In my days as a budding political scientist — nipped, fortunately for the discipline, in the bud — I learned that party identification is frequently due to non-ideological, and to outsiders irrational, factors. I’m sure this is less true today, as corporate and social media herd us into Team Red and Team Blue cattle pens, but this knowledge offers comfort every biennium, when primary elections roll around and I wonder why the hell I remain a registered Democrat.

The die was cast, I suppose, when as a tyke I discovered in my grandparents’ attic a “Peace, Preparedness,...

In my days as a budding political scientist — nipped, fortunately for the discipline, in the bud — I learned that party identification is frequently due to non-ideological, and to outsiders irrational, factors. I’m sure this is less true today, as corporate and social media herd us into Team Red and Team Blue cattle pens, but this knowledge offers comfort every biennium, when primary elections roll around and I wonder why the hell I remain a registered Democrat.

The die was cast, I suppose, when as a tyke I discovered in my grandparents’ attic a “Peace, Preparedness, Prosperity” button promoting Woodrow Wilson’s 1916 reelection. (How was I to know that smug bastard lied?) Some adult — likely my grandfather, who worked the counter at Marshall’s newsstand — explained to me that the Democrats were the party of the workers and the Republicans the party of the employers. Another adult — my Irish-Catholic grandmother? — informed me that the Democrats had also nominated for president the great political champion of our tribe: no, not the PT-boat lieutenant who occasionally gave Ava Gardner fifteen seconds of pleasure while he was doped-up and supine, but Al Smith, the 1920s governor of New York whose hale parochialism was captured by his quip that “I would sooner be a lamp-post on Park Row than the governor of California.”

Unbeknownst to me till recently, my grandfather had run for local office on the Democratic ticket before my birth, a sacrificial lamb in our Republican town. A railroad signalman with the Vonnegutian name of Henry Crome beat him; whenever I pass the whilom home of the long-dead Crome I mimic my all-time favorite presidential relative, TR’s hoydenish daughter Alice Roosevelt Longworth, who upon President Wilson’s return from the Paris Peace Conference in 1919 stood outside the White House chanting, “A murrain on him, a murrain on him.” (This was American paganism’s finest hour.)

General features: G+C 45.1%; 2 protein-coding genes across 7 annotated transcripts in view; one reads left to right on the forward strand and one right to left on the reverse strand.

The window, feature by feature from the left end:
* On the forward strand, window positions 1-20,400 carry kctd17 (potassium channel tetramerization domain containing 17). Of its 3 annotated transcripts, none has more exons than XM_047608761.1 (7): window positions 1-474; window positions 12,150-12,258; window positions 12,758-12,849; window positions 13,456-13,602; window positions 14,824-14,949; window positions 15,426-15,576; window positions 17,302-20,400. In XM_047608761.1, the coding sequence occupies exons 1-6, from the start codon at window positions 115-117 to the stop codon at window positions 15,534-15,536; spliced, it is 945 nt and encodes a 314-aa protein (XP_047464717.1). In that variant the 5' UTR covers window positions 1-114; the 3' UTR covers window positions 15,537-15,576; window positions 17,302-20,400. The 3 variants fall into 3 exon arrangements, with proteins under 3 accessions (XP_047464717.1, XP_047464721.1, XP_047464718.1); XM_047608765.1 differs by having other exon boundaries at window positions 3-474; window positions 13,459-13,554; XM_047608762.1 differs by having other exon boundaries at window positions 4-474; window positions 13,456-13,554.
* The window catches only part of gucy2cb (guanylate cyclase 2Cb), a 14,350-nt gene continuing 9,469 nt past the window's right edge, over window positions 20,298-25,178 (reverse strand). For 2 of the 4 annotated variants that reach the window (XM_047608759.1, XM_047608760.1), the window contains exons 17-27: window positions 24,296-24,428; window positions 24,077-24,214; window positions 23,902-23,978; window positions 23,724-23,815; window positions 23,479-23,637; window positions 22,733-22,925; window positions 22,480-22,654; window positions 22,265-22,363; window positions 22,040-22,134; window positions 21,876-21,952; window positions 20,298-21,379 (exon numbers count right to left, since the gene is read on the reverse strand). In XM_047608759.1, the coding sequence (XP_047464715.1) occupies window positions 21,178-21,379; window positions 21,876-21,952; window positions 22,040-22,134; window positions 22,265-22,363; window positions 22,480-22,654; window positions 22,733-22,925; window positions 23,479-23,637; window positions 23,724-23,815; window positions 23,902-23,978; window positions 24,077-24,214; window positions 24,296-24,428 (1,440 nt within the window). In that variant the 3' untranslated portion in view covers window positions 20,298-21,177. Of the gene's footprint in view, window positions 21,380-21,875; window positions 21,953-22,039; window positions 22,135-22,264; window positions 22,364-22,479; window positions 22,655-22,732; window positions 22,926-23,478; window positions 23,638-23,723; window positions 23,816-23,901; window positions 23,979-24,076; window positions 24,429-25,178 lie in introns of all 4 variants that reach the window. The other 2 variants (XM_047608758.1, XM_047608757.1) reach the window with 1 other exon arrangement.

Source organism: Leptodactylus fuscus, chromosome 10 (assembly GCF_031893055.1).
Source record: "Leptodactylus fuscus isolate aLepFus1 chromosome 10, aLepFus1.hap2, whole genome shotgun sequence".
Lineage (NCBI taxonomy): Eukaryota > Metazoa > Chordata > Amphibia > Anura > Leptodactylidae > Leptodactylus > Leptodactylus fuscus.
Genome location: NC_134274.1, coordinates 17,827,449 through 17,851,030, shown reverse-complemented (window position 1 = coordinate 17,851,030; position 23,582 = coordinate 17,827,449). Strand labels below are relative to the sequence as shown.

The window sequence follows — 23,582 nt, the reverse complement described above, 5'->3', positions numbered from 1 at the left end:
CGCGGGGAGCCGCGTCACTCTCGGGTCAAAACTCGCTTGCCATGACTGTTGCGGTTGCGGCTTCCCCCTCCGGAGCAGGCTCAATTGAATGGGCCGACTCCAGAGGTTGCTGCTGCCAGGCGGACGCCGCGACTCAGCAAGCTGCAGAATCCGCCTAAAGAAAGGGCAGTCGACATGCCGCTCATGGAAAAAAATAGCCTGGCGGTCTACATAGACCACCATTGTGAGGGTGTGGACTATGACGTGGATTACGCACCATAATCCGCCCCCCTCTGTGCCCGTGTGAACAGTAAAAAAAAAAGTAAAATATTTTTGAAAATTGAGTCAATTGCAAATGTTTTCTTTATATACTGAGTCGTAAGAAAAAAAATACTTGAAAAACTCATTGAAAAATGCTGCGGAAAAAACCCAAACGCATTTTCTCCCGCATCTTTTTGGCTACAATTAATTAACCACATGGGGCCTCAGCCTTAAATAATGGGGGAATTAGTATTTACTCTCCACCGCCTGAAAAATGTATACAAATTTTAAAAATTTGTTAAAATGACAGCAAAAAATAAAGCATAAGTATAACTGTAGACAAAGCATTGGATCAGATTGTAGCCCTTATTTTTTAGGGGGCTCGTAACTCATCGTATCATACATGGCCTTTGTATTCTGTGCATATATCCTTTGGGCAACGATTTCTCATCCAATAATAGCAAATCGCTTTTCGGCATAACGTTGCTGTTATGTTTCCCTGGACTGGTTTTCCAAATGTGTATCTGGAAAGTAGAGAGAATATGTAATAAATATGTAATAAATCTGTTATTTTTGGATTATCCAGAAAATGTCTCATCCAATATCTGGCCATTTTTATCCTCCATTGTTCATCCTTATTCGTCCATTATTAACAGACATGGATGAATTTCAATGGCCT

I registered Democrat the day I turned eighteen and in 1978 I would cast the first in a lifetime of otiose New York state Democratic primary votes. That one was for the flaky lieutenant governor Mary Anne Krupsak on the sensible grounds that she was an Upstater. Only later did I learn that Upstate Democratic candidates routinely dissemble and in fact hold views almost identical to those of your typical professional-class Gothamite. So dreadful are the choices that more than once I have voted for Al Sharpton on a principle enunciated by Elvis Costello: “I used to be disgusted/ But now I try to be amused.”

The first-generation neocons of the 1970s used to say that they hadn’t left the Democratic Party, the Democratic Party had left them. I’d be a vainglorious fool to make that claim for myself — the party has been blissfully undisturbed by my dissatisfied presence — but that old nineteenth-century Democratic slogan “Equal Rights for All: Special Privileges for None” still rings true to me, even if you’d be hard pressed to find a nationally prominent Democrat this side of Tulsi Gabbard who would nod in assent.

I look back fondly on the last invigorating spasm before the body of the Democratic Party achieved corpsehood: that fillip supplied by the Upper Midwest civic leftism of its George McGovern wing. The transmogrification of the Democracy in the half-century separating McGovern ’72 from Biden ’22 is as dizzying as the flip and snip that turned Bruce Jenner into Caitlyn Jenner.

I can hear snorting from the precincts of Conservatism, Inc. George McGovern? Pshaw! (The preening fogies probably do spit out the bilabial pshaw.) But the patriotic small-town South Dakotan McGovern favored peace with Russia, distrusted the FBI and CIA, and respected rural and working-class people. As Paul McCartney asked, “What’s wrong with that? I’d like to know.”

Contrast tolerant, libertarian-tinged McGovernism with the program extruded by today’s Democratic Party, which despite the airtime consumed by Joe Manchin and AOC is far more uniform than the genuinely diverse old Democratic coalition of prairie progressives, urban machines, Stevensonian eggheads and Dixie pols. The Biden-Harris party is monolithically behind a renewed Cold War with Russia, augmenting the surveillance powers of the intelligence and national law-enforcement agencies, and clamping down on dissenters and their right to speak. Its tweeting intellectuals (sic) barely bother to hide their contempt for hicks and rednecks and those lacking college degrees.

Boy is all this ever depressing. There is not a single cogent reason why I should stay at least nominally a Democrat. Until, that is, I look at the Republicans…

This article was originally published in The Spectator’s April 2022 World edition.